Support to extend funds to private universities

PUBLISHED : Tuesday, 13 November, 2007, 12:00am
UPDATED : Tuesday, 13 November, 2007, 12:00am

Lawmakers yesterday opened the door to allowing private universities to join a HK$1 billion funding scheme previously applicable to only publicly funded tertiary institutions.

Members of the Legislative Council education panel gave near-unanimous support to a government proposal to launch a fourth round of the Matching Grants Scheme in January, and for it to be extended to the Open University of Hong Kong and the Shue Yan University.

The scheme, launched in 2002, is intended to encourage universities to seek private donations with the offer of matching them from public funds up to HK$250 million per institution and an overall total of HK$1 billion for each round.

While no legislators opposed the scheme in principle, one said it should be extended to include self- financed sub-degree programmes, while another criticised the practice of naming rights for major donors.

'There are rich people who some ordinary people would not want anything to do with, but you are forcing students to attend a college which has their name,' said Albert Chan Wai-yip, of the League of Social Democrats. 'It seems that money can buy you all the naming rights you want.'

Mr Chan said he would not support the proposal unless universities were barred from issuing naming rights when donations were matched by public funds. 'We are paying half the money but they get all the honour. If they want naming rights, they must pay the whole amount.'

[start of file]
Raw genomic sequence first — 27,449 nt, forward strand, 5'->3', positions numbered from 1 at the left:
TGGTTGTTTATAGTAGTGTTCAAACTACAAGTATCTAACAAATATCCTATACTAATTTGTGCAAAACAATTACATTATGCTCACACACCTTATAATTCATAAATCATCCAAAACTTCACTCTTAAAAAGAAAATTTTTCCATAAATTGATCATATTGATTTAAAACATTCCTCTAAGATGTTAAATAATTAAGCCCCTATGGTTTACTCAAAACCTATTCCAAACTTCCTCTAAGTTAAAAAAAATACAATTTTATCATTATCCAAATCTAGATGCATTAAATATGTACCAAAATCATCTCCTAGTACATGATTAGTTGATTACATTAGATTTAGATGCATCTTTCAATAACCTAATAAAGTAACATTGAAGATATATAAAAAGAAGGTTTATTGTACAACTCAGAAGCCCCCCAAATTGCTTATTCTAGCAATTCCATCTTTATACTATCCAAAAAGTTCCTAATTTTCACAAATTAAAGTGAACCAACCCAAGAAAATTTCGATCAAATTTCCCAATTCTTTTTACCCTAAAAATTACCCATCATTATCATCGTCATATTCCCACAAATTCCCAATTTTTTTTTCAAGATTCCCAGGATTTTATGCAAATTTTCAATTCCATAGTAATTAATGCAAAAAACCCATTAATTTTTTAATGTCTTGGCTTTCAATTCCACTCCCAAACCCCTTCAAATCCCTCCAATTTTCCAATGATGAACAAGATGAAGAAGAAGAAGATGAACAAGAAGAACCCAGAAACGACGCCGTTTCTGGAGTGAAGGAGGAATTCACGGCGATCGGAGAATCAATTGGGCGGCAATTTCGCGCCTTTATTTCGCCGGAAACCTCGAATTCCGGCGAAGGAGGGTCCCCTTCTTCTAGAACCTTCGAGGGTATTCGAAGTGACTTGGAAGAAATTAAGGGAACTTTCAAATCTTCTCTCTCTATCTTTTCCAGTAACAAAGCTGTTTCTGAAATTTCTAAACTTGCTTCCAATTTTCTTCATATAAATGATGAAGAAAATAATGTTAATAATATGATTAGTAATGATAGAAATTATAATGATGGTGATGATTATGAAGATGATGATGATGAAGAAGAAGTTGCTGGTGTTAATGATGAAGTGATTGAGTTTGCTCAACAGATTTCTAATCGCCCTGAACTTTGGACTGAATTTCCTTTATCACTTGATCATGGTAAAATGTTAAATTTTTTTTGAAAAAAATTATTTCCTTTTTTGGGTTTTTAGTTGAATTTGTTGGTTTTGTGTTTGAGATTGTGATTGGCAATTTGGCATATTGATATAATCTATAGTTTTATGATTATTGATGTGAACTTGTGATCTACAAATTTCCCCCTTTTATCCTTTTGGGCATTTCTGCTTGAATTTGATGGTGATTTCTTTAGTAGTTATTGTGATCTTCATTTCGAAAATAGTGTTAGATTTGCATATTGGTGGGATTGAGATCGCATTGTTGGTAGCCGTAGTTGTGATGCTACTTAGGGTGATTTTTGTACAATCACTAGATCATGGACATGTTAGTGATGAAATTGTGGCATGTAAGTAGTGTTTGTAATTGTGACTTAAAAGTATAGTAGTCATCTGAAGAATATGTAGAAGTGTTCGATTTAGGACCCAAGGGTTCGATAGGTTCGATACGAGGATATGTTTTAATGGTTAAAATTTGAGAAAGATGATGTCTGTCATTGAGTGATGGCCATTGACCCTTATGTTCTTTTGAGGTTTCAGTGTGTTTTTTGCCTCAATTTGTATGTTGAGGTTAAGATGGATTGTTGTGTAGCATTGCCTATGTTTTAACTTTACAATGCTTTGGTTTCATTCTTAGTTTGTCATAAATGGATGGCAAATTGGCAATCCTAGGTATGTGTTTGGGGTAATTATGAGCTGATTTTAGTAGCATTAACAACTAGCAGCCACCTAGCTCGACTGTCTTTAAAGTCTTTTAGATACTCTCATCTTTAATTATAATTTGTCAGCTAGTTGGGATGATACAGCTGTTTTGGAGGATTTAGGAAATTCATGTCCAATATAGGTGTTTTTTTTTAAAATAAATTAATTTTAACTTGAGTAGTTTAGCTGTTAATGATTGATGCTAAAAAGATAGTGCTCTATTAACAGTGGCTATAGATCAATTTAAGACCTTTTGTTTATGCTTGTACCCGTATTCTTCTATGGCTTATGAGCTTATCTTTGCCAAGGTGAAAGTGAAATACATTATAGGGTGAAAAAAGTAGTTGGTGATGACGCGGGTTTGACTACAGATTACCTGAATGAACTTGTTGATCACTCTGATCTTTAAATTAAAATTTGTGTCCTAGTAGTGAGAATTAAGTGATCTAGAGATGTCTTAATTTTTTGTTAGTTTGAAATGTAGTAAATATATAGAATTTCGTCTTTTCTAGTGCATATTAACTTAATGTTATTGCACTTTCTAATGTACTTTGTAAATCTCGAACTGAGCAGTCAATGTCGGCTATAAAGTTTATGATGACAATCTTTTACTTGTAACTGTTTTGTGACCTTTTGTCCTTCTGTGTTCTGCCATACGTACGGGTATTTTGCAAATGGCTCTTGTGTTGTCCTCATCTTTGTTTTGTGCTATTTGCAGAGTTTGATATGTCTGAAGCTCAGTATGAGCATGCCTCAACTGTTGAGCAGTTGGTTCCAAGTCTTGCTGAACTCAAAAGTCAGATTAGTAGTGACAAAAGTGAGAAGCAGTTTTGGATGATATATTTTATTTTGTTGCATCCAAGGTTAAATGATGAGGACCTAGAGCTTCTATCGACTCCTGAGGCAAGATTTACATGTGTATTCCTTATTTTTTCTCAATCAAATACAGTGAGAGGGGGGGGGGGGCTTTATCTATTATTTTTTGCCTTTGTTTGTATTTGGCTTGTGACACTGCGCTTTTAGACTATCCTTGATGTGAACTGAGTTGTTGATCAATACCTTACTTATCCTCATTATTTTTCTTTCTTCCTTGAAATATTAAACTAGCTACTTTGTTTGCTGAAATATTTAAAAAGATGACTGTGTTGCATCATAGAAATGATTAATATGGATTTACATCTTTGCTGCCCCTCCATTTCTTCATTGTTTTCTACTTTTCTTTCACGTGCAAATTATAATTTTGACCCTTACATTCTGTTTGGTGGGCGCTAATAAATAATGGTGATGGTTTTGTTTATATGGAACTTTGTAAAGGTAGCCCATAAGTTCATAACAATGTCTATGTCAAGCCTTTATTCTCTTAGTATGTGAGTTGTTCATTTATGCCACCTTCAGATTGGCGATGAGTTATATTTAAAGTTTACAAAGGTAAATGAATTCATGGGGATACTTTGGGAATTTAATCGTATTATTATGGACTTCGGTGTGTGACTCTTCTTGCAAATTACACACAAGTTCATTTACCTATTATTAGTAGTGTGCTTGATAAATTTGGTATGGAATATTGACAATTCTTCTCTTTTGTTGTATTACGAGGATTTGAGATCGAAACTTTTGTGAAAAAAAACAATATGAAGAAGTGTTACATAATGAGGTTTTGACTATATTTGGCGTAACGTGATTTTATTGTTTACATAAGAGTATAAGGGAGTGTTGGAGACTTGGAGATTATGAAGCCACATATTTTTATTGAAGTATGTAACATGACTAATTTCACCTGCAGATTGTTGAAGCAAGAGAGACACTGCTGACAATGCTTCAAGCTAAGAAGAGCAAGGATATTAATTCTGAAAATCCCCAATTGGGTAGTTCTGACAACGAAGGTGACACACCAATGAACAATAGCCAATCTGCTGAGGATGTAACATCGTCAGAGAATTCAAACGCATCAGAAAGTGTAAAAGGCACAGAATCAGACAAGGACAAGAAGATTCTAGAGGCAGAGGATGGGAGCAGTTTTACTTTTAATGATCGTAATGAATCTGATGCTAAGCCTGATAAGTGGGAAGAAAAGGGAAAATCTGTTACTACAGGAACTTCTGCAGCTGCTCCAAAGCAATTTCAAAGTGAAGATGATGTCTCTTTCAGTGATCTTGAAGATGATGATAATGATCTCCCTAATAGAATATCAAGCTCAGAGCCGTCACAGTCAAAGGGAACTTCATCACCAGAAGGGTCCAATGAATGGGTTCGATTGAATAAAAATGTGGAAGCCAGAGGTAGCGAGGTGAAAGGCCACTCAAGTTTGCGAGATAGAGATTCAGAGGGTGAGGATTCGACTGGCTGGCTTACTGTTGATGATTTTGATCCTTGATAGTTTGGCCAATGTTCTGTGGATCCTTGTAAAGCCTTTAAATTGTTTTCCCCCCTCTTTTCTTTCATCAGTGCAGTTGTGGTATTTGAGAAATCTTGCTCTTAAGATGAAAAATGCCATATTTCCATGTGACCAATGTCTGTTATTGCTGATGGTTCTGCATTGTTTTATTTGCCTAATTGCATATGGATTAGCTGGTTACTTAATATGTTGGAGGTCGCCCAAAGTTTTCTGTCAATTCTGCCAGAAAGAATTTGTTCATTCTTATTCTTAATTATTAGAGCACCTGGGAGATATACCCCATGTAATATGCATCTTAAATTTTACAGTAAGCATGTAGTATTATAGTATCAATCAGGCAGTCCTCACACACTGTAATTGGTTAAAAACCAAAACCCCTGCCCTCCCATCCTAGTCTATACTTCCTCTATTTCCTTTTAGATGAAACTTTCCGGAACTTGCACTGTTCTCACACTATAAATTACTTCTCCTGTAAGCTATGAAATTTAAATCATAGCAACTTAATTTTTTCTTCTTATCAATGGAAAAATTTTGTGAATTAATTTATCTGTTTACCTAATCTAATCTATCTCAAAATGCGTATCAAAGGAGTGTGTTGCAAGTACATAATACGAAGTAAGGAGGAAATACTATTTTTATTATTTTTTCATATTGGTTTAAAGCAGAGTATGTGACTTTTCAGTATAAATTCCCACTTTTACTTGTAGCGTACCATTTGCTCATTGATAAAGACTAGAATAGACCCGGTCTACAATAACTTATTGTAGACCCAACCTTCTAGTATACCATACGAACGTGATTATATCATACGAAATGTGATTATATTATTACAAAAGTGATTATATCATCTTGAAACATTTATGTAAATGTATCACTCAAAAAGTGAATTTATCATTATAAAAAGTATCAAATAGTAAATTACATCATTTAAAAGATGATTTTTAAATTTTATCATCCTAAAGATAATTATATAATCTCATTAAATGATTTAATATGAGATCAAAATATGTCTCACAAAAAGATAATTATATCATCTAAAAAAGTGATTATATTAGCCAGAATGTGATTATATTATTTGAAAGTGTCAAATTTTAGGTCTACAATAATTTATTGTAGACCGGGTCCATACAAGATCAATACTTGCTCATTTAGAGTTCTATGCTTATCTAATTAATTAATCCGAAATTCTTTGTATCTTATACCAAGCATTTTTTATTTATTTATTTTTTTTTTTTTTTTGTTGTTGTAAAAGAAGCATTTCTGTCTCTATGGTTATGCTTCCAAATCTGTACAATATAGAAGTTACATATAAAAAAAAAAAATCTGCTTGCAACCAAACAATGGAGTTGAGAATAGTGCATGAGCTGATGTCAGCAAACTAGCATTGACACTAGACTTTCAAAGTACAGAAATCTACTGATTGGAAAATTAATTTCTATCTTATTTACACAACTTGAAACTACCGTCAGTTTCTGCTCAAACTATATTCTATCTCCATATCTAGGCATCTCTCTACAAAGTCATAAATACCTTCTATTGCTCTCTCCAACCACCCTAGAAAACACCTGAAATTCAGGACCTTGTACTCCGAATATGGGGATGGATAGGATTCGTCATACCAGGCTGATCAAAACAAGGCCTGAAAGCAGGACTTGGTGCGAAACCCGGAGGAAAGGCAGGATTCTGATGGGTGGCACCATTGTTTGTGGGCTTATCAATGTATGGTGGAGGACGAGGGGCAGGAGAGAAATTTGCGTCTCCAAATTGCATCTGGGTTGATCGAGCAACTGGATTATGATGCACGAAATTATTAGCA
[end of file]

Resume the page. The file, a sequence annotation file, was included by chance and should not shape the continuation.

However, Michael Stone, secretary general of the University Grants Committee, said he had no qualms about the practice. 'I think it is fair. Naming rights are nothing new.'

Democrat Cheung Man-kwong, legislator for the education sector, pushed for the government to let universities apply matching funding to self-financed sub-degrees, 'by the same logic' as allowing self-financing institutions to join.

'It requires very little from you and it can help solve one of your problems,' he said.

Education Secretary Michael Suen Ming-yeung said there was insufficient time to implement this in the coming round. However, following repeated questioning, Mr Suen agreed to 'consider' the proposal.

The HK$1 billion scheme could be launched in January if it is approved by the finance committee.

The seven UGC-funded universities and the Hong Kong Institute of Education, plus OpenU and Shue Yan will be able to apply for dollar-for-dollar matching for the first HK$45 million in donations received by the end of 2008.

The remainder of the fund will be shared on a first-come-first-served basis at HK$1 for every two donated up to a maximum of HK$250 million per institution.